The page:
The Faculty of Arts conducts cutting-edge research with a global impact. The Faculty has a strong research focus, and its research in many fields meets the highest level in Europe and the world. International excellence requires a great deal of work, networking and critical engagement. The Faculty provides its researchers with the best possible research equipment and actively works to improve existing infrastructures and build new ones. In addition, the Faculty aims to develop its research through regular assessment and the help of an international scientific advisory board that includes representatives of leading universities from around the world. The Faculty cooperates closely with universities in the other Nordic capitals and the League of European Research Universities (LERU).
The profile of the University of Helsinki Faculty of Arts has three distinct orientations that guide most of the fields:
- A historical-temporal orientation: Many of the fields represented in the Faculty have a strong temporal dimension: they examine long temporal spans, traditions and changes in linguistic, cultural and social phenomena as well as contemporary issues.
- A global orientation[SKE1]: The global scope of the Faculty’s fields is notable in the area of language and cultural studies, including at the international level.
- The Faculty of Arts has compiled and continues to compile materials for different fields of the humanities (e.g., language corpora). Compiling such material and rendering it usable is difficult and labour intensive, but the results are highly important for the research community both in Finland and internationally. The infrastructure for the humanities is one of the key elements of the Faculty’s reputation.
For the strategy period of 2013–2018, the Faculty identified the following research focus areas:
- Research in cultural and linguistic diversity
- Research in interaction
- Language technology and corpus studies and digital humanities
- Russian Studies
The Faculty boasts several strong fields, some of which are very small (e.g., classical studies). The viability of these fields is reinforced through Faculty-wide collaboration.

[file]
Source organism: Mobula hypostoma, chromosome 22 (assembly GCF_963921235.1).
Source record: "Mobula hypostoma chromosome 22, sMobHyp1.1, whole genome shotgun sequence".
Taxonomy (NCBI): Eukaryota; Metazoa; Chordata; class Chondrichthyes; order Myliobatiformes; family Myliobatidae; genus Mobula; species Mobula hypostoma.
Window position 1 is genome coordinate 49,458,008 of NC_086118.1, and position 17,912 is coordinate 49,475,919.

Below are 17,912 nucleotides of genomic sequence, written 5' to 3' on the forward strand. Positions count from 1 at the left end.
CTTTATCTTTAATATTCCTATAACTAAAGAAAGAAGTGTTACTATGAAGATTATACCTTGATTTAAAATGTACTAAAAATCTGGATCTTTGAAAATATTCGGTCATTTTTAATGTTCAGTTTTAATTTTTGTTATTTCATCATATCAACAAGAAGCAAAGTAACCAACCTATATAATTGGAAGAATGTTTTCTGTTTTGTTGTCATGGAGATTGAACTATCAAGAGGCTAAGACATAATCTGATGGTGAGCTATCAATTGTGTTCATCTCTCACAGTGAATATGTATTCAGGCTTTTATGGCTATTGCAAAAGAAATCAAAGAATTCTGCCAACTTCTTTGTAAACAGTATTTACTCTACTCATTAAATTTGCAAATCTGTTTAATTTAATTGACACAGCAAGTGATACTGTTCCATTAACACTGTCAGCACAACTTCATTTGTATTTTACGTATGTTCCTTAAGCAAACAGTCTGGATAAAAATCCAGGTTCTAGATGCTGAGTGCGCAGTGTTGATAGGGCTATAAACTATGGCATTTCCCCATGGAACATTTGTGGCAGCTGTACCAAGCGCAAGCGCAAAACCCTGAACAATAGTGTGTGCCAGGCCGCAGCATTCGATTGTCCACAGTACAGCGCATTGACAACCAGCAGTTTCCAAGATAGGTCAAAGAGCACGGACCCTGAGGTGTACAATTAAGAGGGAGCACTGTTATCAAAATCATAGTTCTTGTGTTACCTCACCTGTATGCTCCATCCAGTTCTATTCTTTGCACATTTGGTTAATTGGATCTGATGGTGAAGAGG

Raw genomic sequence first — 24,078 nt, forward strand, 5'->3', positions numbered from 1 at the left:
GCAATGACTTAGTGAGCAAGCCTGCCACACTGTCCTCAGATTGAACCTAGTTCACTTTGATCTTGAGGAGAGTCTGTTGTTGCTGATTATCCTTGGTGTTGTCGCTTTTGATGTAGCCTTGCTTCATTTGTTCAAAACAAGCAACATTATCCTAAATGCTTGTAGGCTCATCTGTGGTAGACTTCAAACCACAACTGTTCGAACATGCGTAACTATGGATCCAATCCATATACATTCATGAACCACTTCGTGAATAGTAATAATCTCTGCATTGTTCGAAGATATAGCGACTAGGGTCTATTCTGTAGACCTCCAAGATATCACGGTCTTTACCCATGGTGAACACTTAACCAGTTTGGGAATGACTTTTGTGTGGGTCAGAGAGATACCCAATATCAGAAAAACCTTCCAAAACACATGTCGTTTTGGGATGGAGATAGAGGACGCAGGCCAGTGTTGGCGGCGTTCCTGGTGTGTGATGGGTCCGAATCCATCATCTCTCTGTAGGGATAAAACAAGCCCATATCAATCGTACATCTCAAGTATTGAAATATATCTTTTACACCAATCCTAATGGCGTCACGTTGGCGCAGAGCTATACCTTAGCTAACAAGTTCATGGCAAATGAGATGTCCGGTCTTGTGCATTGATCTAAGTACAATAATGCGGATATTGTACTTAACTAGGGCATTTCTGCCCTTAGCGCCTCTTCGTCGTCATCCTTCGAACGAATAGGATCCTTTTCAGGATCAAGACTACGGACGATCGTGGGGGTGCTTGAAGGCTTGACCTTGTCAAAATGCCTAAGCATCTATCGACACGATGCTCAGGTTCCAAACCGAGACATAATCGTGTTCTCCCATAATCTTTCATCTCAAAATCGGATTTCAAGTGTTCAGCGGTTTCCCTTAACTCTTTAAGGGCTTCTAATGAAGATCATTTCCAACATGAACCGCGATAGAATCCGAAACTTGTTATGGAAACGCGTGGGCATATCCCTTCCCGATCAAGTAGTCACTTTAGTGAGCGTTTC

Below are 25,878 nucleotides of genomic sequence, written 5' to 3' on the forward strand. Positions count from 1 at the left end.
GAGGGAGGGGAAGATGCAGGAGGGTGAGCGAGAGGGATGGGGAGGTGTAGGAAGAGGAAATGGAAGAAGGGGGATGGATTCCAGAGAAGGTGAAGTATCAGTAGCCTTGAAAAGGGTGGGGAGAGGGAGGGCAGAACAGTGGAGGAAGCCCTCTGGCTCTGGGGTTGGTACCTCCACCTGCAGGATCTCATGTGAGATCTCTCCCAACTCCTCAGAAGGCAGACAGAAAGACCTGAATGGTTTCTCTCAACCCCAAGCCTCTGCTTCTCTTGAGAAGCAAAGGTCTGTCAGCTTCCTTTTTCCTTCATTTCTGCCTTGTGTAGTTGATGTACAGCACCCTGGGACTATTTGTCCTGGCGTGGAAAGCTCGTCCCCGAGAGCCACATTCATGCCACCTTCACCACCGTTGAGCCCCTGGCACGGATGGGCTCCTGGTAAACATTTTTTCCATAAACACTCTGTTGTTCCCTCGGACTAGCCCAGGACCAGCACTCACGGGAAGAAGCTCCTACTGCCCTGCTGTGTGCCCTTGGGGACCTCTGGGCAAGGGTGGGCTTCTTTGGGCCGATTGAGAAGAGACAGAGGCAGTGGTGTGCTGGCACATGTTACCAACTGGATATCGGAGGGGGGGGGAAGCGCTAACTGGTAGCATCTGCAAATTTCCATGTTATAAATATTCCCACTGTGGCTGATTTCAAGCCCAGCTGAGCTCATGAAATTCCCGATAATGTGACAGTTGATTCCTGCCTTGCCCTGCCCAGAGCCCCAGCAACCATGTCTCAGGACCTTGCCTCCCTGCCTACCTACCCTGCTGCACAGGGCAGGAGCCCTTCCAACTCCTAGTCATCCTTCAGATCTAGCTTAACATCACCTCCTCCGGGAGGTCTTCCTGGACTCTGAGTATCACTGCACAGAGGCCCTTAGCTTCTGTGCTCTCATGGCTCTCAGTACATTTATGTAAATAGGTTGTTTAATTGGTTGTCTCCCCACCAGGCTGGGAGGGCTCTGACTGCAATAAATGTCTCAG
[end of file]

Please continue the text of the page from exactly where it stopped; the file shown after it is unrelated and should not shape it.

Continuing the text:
Centres of excellence
The Faculty of Arts operates two centres of excellence in the period 2012–2017:
- Finnish Centre of Excellence in Russian Studies – Choices of Russian Modernisation
- Centre of Excellence in Research on Intersubjectivity in Interaction
In addition, the Centre of Excellence in Philosophical Psychology, Morality and Politics, headed by Academy Professor Simo Knuuttila, will continue the work of the History of Mind Research Unit, which operated from 2002 to 2007.
Academy of Finland professors
Markku Peltonen (term of office: 2014–2018)
Professor of General History Markku Peltonen (b. 1957) is one of the world’s leading scholars in the modern history of thought. He has an extensive network of international research partners. The strengths of Peltonen’s research relate, in particular, to the production of new knowledge about the early stages of participatory politics and representative democracy in the early modern period. He challenges several prevailing analyses of political participation and offers a new interpretation of the importance of participatory politics to political thought and state formation.
Established in autumn 2010, the Scientific Advisory Board (SAB), consisting of leading international researchers, supports the Faculty of Arts’ research activities. The SAB members visit Helsinki each year and contribute new perspectives from around the world to Finnish humanities research. They also provide valuable feedback on how the research conducted in Helsinki appears to outside observers.
The Scientific Advisory Board comprises the following researchers (2017-2020):
- Professori Nikolai Vakhtin, European University at St. Petersburg
- Professori Sigrid Thorgeirsdottir, University of Iceland
- Professori Jane Ohlmeyer, Trinity College Dublin
- Professori Bernd Kortmann, University of Freiburg
- Professori Thomas DuBois, University of Wisconsin-Madison
No less than 46% of the humanities research communities that participated in the evaluation of research and doctoral education in 2010–2012 received funding. The BAULT research group in language technology and corpus linguistics, headed by Kimmo Koskenniemi, topped the ‘Exceptional’ category. The first place in the ‘Close to cutting edge’ category went to University Lecturer Pertti Anttonen’s research community in folklore and cultural studies, which also excelled in terms of publications.
The Faculty of Arts and its departments also succeeded in the previous research assessment in 2005. Of the University’s departments or independent institutes at the time, 20 received a score of seven, the highest rating, and 27 a score of six. Five of the top scorers and nine of the units that received the score of six belonged to the Faculty of Arts.